Ear of Corn
This was, among all the ancients , an emblem of plenty. Ceres, who was universally worshiped as the goddess of abundance, and even called by the Greeks Dewneter, a manifest corruption of Gemeter, or Mother Earth, was symbolically represented with a garland on her head composed of ears of corn, a lighted torch in one hand, and a cluster of poppies and ears of corn in the other. In the Hebrew, the most significant of all languages, the two words, which signify an ear of corn, are both derived from roots which give the idea of abundance. For shibboleth, pronounced shib-bo-leth which is applicable both to an ear of corn and a flood of water, has its root in pronounced shib-bole, meaning to increase or to flow abundantly; and the other name of corn, pronounced daw-gawn, is derived from the verb, no, pronounced daogaw, signifying to multiply, or to be increased.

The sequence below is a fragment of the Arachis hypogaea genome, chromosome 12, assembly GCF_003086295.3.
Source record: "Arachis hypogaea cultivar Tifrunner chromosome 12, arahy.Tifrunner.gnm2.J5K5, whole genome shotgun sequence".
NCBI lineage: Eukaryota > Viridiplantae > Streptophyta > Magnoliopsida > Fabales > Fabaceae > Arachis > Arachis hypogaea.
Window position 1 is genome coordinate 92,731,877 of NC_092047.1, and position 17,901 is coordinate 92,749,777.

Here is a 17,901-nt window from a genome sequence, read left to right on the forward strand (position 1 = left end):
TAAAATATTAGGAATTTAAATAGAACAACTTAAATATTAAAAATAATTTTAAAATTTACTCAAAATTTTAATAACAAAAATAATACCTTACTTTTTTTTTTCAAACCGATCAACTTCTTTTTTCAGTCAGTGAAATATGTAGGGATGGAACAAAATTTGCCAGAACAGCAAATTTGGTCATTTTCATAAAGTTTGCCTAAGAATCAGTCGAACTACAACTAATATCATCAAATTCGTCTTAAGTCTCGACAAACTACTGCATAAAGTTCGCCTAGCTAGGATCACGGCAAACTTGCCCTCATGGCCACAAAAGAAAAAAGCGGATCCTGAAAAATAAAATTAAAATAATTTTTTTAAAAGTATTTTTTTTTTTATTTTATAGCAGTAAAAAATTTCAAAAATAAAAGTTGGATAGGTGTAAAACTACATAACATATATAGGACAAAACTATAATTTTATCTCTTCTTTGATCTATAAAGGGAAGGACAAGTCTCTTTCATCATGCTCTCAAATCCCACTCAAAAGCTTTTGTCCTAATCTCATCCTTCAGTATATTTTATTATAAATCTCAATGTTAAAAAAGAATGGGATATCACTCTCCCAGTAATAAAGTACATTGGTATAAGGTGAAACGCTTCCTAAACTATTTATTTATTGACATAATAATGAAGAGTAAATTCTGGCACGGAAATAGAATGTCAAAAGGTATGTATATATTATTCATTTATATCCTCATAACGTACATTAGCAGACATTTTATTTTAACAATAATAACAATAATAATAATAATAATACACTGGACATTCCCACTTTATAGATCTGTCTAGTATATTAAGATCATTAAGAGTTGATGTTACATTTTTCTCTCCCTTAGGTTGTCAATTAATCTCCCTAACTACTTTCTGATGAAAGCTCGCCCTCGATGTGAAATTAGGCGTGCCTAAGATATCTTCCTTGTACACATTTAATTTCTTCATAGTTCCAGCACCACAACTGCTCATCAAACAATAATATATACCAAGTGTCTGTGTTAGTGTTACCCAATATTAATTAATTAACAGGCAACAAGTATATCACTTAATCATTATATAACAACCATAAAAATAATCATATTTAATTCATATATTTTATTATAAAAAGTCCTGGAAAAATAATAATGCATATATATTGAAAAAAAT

Ear of corn, which is a technical expression in Freemasonry, has been sometimes ignorantly displaced by a sheaf of wheat. This was done under the mistaken supposition that corn refers only to Indian maize, which was unknown to the ancients. But corn is a generic word, and includes wheat and every other kind of grain. This is its legitimate English meaning, and hence an ear of corn, which is an old expression, and the right one, would denote a stalk, but not a sheaf of wheat (see Shibboleth).
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